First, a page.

The economics research suggests that firms can use trade-ins as a revenue management device for price discrimination between new and replacement buyers of durabprle goods. Offering different prices to different groups of customers creates a market segmentation effect. This study examines such an effect by considering trade-ins and certified pre-owned options for a durable goods firm, where certified pre-owned (CPO) represents the used goods market generated from the return flow of trade-in transactions. The optimal pricing and/or trade-in rebate is determined, and the strategic choice between the two options is examined. An analytical model is developed that incorporates the key durable goods features into model formulation, specifically the deterioration rate (or durability in a reverse measure) and the variation in quality of the used goods. Our research findings indicate that: (i) the magnitude of trade-in rebates increases with the deterioration rate and quality variation; (ii) the segmentation effect outweighs the cannibalization effect when the deterioration rate is moderately high; (iii) the strategic choice of trade-ins and CPO options is critically dependent on these two features; and (iv) the majority of profit improvement is generated from trade-in provisions, although the CPO option can serve as a second profit boosting device.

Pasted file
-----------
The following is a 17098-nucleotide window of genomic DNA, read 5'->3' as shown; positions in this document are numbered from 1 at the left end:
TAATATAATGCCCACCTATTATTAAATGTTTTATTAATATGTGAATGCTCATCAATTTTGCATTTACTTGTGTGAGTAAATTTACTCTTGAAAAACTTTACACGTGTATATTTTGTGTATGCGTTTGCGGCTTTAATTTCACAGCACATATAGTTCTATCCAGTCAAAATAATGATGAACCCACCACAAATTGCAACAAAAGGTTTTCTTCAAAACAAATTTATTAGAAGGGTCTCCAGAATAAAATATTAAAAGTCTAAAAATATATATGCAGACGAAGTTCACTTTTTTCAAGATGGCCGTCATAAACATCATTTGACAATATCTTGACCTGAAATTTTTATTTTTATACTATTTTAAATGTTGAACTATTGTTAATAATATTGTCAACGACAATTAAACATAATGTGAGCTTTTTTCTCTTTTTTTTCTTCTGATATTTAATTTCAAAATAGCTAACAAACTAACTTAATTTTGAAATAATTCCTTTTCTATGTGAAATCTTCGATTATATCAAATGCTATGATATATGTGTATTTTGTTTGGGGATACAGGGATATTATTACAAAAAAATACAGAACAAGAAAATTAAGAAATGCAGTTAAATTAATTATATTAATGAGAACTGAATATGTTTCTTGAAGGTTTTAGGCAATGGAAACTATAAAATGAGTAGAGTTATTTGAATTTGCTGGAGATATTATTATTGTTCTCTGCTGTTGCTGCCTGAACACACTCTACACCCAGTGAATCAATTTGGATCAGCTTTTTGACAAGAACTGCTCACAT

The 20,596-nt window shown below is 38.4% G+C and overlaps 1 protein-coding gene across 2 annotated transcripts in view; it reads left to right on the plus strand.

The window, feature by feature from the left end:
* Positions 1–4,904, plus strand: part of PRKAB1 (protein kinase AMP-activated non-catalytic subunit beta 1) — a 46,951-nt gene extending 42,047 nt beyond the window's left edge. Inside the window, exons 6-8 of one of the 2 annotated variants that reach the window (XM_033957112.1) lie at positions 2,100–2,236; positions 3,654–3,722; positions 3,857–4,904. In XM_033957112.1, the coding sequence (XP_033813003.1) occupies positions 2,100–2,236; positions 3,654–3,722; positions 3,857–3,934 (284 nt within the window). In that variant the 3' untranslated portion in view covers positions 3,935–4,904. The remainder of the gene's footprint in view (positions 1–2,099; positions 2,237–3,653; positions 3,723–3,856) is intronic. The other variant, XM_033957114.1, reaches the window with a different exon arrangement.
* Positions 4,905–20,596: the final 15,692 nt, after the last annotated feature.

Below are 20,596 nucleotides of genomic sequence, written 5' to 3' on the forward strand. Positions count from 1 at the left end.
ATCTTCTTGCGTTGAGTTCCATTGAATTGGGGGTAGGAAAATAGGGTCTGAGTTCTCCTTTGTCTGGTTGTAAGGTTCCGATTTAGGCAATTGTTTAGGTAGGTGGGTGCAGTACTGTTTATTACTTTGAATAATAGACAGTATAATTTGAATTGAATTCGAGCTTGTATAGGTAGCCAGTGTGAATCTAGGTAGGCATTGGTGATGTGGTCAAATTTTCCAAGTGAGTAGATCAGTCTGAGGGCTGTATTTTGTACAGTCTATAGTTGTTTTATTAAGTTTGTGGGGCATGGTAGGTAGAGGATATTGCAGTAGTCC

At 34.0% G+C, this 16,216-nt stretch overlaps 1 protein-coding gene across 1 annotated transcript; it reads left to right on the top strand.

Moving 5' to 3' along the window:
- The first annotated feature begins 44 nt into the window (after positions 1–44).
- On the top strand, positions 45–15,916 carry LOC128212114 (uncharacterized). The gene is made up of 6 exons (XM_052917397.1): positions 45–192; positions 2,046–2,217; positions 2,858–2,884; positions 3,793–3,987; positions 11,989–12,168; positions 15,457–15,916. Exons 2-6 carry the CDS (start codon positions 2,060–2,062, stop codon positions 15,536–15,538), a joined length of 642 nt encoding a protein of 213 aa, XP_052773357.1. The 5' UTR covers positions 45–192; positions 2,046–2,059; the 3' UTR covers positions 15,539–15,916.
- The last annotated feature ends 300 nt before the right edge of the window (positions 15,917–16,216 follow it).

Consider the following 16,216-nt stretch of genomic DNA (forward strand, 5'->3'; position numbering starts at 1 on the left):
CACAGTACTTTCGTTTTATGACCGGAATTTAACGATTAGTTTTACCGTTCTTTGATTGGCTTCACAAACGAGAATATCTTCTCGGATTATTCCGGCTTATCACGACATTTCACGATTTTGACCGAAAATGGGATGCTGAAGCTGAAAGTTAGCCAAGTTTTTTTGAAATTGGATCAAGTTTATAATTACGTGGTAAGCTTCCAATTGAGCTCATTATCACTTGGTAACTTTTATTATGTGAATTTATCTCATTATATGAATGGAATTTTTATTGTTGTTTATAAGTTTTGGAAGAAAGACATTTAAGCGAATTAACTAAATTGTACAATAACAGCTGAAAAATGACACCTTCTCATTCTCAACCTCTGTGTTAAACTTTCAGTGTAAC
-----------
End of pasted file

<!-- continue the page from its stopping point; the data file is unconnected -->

|頁（從 - 到）||55-70|
|期刊||International Journal of Production Economics|
|出版狀態||已出版 - 1 4月 2017|